The Nanoleaf Remote is a twelve-sided switch that enables you to save different colour scenes to each of its sides. Set Side 1 to turn the lights off and you can switch everything off by putting that side face-up; spin clockwise to make your lights brighter, and anti-clockwise to dim them.
Clearly this is a niche product, but if you’re a fan of Nanoleaf's geometric panels, this is a fun alternative to app-based control – and if you have an Apple HomeKit-compatible home hub you can also program it with HomeKit smart home scenes, not just lighting scenes, so it's potentially very flexible.
Lightwave makes a number of different smart light switches and smart plug sockets too; this particular model is a two-switch dimmer with four buttons capable of controlling up to 60W of LED lighting or 200W of non-LED lighting. It can work with or without a neutral wire but without it the dimming only goes down to 10W instead of zero – and like other dimmers you shouldn’t use it with non-dimmable bulbs.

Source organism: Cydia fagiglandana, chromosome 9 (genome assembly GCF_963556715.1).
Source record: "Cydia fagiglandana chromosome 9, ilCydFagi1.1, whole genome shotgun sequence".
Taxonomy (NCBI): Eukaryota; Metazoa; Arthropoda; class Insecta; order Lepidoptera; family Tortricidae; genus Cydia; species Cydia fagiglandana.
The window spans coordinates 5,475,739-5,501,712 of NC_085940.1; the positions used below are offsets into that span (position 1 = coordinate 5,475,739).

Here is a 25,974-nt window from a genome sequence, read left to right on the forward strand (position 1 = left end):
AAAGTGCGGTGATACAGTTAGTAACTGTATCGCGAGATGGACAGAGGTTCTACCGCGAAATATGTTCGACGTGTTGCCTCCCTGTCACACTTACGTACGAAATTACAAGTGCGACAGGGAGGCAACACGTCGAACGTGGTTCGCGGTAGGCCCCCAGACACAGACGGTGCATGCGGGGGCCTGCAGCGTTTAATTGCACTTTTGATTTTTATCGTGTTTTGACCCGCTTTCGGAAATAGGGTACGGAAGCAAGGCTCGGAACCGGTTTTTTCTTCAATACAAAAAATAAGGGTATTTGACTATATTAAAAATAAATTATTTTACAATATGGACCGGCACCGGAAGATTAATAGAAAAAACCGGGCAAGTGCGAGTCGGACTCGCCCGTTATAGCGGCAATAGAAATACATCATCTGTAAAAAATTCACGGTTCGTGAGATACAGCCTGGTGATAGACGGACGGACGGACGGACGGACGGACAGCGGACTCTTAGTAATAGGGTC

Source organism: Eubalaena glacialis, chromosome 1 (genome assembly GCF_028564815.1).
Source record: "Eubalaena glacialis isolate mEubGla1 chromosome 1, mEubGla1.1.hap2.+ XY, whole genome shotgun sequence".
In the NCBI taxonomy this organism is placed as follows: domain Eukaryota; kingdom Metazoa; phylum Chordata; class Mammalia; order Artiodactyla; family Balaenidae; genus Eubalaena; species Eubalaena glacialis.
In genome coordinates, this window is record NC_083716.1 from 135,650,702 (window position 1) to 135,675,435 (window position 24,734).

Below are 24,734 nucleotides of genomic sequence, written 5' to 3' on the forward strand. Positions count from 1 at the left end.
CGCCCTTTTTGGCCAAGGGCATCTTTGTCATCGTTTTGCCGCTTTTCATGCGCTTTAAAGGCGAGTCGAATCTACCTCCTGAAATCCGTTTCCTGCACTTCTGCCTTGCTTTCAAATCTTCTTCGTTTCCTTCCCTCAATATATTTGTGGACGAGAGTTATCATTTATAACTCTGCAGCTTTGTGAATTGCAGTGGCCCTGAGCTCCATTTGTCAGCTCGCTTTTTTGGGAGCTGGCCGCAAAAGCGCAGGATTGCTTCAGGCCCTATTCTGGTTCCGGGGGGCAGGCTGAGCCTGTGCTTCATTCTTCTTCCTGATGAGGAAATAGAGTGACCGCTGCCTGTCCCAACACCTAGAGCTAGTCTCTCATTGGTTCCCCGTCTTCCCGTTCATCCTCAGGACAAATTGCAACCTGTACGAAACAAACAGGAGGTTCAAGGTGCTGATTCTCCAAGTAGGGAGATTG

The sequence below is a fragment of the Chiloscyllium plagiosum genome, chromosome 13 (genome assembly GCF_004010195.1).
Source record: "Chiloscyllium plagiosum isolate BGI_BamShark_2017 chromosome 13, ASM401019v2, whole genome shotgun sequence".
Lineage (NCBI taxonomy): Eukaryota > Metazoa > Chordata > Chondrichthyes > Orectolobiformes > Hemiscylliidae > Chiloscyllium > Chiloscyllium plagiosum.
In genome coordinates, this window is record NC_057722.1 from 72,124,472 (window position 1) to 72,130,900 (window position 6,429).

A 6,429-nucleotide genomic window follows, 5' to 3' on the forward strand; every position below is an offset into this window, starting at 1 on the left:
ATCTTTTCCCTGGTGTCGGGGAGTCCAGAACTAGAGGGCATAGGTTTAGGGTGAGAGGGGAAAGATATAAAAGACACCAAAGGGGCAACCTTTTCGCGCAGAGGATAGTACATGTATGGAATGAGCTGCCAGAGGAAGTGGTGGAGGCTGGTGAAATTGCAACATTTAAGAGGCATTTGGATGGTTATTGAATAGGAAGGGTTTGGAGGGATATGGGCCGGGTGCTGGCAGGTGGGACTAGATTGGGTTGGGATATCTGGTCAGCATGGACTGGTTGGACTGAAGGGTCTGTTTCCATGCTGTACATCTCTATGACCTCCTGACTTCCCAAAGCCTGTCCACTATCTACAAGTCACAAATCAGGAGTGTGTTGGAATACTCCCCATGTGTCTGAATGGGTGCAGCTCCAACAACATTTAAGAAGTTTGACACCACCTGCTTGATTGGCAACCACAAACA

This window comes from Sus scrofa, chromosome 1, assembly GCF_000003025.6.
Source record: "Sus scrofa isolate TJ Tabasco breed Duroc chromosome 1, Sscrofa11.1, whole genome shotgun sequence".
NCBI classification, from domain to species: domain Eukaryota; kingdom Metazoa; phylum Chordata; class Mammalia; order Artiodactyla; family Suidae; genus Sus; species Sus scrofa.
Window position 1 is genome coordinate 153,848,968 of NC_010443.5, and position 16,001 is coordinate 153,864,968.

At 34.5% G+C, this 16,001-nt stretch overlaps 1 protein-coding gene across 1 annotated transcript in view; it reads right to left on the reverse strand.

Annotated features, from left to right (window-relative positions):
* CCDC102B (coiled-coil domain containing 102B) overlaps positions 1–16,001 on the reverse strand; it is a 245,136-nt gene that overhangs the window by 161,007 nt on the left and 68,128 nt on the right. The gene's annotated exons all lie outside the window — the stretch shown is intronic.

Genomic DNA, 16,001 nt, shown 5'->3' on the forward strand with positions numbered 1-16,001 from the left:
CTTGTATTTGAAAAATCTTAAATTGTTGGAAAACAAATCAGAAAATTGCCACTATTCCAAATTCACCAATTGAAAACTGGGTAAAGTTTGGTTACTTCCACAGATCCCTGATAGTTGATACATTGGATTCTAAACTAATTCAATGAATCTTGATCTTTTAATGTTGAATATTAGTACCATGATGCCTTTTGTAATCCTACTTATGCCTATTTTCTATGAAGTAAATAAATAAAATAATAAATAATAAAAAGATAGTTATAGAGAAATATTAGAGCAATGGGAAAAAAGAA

This is similar to the Hue dimmer in that you can use it as a straightforward dimmer without any additional hardware beyond bulbs, but you can also pair it with Lightwave’s Link Plus hub for extra customisation and the ability to control more complex lighting setups.
If you prefer your switches to be dark, this Wi-Fi switch also comes in black. Whichever one you go for, it looks great thanks to its touch-sensitive glass panel and LED backlight. Like most smart light switches it needs a 2.4GHz Wi-FI connection. This particular model is purely to switch lights on and off; if you’re looking for a dimmer, you’ll need to look for a different model.